Structural Analysis of Molecular Clouds: Dendrograms
Rosolowsky, E. W.
Pineda, J. E.
Goodman, A. A.
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CitationRosolowsky, E. W., J. E. Pineda, J. Kauffmann, and A. A. Goodman. 2008. “Structural Analysis of Molecular Clouds: Dendrograms.” The Astrophysical Journal 679 (2): 1338–51. https://doi.org/10.1086/587685.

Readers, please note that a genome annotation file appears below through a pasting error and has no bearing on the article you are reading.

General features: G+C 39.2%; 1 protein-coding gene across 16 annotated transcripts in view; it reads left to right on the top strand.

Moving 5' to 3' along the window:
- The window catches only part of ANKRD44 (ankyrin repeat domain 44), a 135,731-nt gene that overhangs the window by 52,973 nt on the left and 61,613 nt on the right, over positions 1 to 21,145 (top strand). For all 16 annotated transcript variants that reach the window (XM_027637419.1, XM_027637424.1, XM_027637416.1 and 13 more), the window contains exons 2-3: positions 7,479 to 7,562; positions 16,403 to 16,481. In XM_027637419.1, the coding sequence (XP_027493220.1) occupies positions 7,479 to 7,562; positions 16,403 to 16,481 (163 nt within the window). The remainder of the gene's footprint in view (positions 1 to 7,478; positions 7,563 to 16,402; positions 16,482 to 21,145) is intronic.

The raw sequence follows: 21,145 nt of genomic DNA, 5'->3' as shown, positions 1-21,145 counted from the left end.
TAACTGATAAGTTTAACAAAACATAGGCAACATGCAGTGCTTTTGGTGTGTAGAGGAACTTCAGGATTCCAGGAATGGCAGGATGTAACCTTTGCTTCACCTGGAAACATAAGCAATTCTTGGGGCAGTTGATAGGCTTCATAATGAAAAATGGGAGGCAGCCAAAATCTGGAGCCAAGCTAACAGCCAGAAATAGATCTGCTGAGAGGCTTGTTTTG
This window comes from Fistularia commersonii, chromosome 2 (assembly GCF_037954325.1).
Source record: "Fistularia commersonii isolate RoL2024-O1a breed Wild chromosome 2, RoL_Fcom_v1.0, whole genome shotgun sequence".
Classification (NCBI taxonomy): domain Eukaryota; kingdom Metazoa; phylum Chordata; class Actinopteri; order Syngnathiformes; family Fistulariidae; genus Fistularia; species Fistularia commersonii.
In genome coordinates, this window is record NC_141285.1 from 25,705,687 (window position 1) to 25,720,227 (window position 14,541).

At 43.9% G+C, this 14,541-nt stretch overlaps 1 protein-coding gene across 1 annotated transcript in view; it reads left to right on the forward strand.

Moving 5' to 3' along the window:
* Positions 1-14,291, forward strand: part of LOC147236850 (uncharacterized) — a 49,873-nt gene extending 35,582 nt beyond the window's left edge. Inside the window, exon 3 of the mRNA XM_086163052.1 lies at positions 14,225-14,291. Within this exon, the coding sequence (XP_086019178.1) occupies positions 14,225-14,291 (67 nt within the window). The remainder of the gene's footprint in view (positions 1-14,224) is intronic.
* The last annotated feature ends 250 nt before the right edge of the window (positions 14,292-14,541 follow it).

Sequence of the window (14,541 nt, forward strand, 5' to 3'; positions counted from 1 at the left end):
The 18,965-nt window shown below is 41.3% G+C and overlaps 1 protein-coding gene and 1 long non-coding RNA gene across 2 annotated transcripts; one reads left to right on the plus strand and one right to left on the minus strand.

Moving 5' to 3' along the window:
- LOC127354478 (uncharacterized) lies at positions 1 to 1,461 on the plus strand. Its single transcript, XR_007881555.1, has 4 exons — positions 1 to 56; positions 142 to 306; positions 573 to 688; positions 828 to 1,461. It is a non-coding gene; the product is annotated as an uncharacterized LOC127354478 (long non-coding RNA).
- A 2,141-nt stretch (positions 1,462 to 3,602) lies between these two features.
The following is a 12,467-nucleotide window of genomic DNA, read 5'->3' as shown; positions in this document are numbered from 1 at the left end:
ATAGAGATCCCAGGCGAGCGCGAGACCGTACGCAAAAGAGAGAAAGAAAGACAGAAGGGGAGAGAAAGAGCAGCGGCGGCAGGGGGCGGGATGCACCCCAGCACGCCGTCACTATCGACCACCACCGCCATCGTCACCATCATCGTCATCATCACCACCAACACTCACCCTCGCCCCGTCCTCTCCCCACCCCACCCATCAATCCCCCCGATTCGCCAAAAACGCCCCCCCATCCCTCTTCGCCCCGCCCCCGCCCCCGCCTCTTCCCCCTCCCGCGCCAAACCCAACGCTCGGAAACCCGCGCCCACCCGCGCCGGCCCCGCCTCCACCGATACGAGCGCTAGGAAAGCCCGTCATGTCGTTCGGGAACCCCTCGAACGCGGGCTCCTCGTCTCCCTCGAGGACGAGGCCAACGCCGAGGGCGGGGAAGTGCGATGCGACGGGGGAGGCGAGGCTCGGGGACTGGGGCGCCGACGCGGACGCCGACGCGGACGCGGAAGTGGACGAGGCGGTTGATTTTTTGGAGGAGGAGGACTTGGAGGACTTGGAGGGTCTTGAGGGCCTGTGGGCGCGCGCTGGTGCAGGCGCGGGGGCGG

AbstractWe demonstrate the utility of dendrograms at representing the essential features of the hierarchical structure of the isosurfaces for molecular line data cubes. The dendrogram of a data cube is an abstraction of the changing topology of the isosurfaces as a function of contour level. The ability to track hierarchical structure over a range of scales makes this analysis philosophically different from local segmentation algorithms like CLUMPFIND. Points in the dendrogram structure correspond to specific volumes in data cubes defined by their bounding isosurfaces. We further refine the technique by measuring the properties associated with each isosurface in the analysis allowing for a multiscale calculation of molecular gas properties. Using COMPLETE (13)CO (J = 1 -> 0) data from the L1448 region in Perseus and mock observations of a simulated data cube, we identify regions that have a significant contribution by self-gravity to their energetics on a range of scales. We find evidence for self-gravitation on all spatial scales in L1448, although not in all regions. In the simulated observations, nearly all of the emission is found in objects that would be self-gravitating if gravity were included in the simulation. We reconstruct the size-line-width relationship within the data cube using the dendrogram-derived properties and find it follows the standard relation: sigma(nu) alpha R(0.58). Finally, we show that constructing the dendrogram of CO ( J = 1 -> 0) emission from the Orion-Monoceros region allows for the identification of giant molecular clouds in a blended molecular line data set using only a physically motivated definition ( self-gravitating clouds with masses > 5; 10(4) M(circle dot)).
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